If CC is a site, a presheaf X:C opSetX:C^{op}\to Set is called a sheaf on CC if it is a sheaf for every covering family in CC. We call a site CC subcanonical if every representable functor C(,c):C opSetC(-,c):C^{op}\to Set is a sheaf.

The category of sheaves Sh(C)Sh(C) is a full subcategory of the category [C op,Set][C^{op},Set] of presheaves. If CC is subcanonical, then its Yoneda embedding C[C op,Set]C\to [C^{op},Set] factors through Sh(C)Sh(C). If CC is small, then Sh(C)Sh(C) is reflective in [C op,Set][C^{op},Set] and a Grothendieck topos.

Sites with pullbacks

If, as is frequently the case, CC has pullbacks, then it is natural to impose the following stronger condition:

  • If {f i:U iU} iI\{f_i:U_i\to U\}_{i\in I} is a covering family and g:VUg:V\to U is a morphism, then the family of pullbacks {g *(f i):g *U iV}\{g^*(f_i):g^*U_i\to V\} is a covering family of VV.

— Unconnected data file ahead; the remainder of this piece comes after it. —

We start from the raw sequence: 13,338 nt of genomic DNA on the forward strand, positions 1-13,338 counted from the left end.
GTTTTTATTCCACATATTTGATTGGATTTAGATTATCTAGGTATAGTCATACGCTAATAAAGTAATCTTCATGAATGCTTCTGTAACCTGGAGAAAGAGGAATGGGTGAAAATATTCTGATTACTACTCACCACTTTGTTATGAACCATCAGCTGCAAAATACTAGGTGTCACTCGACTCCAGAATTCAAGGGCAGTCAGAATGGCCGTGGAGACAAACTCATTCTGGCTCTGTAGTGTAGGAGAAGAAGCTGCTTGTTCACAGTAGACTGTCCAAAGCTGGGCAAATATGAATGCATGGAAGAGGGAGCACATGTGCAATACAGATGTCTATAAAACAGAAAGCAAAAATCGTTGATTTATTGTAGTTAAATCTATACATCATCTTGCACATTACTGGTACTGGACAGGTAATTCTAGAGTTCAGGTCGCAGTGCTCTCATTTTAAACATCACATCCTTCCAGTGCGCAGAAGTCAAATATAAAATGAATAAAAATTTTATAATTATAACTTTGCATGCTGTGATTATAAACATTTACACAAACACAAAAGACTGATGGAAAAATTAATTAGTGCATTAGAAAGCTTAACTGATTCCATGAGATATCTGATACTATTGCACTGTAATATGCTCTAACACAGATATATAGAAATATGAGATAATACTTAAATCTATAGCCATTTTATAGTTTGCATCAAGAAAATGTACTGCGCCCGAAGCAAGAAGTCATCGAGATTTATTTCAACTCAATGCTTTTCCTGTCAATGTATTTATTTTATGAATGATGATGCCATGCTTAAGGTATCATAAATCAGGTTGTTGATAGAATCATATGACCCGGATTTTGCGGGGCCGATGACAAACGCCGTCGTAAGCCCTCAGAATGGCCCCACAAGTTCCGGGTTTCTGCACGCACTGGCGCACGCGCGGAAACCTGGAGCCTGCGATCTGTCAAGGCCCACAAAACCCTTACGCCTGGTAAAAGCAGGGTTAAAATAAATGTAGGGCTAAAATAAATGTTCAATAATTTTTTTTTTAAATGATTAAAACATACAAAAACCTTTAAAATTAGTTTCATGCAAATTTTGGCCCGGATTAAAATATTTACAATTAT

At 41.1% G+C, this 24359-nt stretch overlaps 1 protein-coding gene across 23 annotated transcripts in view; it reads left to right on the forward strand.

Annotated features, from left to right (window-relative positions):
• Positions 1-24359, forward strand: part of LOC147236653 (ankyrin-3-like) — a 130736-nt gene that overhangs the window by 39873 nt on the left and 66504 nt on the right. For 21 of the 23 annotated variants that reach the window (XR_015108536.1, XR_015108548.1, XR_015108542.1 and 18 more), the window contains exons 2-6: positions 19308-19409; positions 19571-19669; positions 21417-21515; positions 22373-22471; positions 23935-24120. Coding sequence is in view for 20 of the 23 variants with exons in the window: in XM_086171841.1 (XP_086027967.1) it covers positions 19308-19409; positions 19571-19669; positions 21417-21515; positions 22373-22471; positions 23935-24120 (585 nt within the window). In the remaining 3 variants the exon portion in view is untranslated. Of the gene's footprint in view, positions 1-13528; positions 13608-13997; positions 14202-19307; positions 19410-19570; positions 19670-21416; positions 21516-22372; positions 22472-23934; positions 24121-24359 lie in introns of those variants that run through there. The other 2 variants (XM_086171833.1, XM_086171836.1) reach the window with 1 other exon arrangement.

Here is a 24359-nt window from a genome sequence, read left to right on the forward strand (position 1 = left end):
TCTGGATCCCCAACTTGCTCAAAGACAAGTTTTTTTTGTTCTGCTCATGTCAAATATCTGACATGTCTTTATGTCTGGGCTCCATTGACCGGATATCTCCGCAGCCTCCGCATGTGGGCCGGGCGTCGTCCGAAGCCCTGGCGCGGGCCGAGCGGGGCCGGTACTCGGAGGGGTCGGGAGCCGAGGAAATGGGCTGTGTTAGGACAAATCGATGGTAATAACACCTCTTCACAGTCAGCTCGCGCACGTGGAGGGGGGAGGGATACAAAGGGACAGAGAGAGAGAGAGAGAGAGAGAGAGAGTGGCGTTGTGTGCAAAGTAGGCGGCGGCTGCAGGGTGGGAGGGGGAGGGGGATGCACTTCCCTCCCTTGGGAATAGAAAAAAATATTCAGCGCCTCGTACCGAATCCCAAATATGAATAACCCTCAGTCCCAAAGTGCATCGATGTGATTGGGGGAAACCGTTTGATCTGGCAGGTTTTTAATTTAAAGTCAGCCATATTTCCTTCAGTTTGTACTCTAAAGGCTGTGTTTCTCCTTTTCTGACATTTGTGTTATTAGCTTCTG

One can also impose the weaker condition that the pullbacks of covering families exist and are covering families, even if not all pullbacks exist in CC. The saturation conditions below imply that on a category with pullbacks, every coverage is equivalent to one satisfying this stronger condition, which perhaps we may call a cartesian coverage.

Likewise, when CC has pullbacks (of covering families), the condition for a presheaf XX to be a sheaf for a covering family {f i:U iU} iI\{f_i:U_i\to U\}_{i\in I} can be stated more simply (and probably more familiarly, to some readers), as the assertion that the following diagram is an equalizer:

(1)X(U) iIX(U i) i,jIX(U i× UU j). X(U) \to \prod_{i\in I} X(U_i) \rightrightarrows \prod_{i,j\in I} X(U_i\times_U U_j).

The generalization to stacks using cosimplicial objects is then straightforward.

Saturation conditions

The collection of covering families can be “closed up” under a number of convenient operations without changing the notion of sheaf.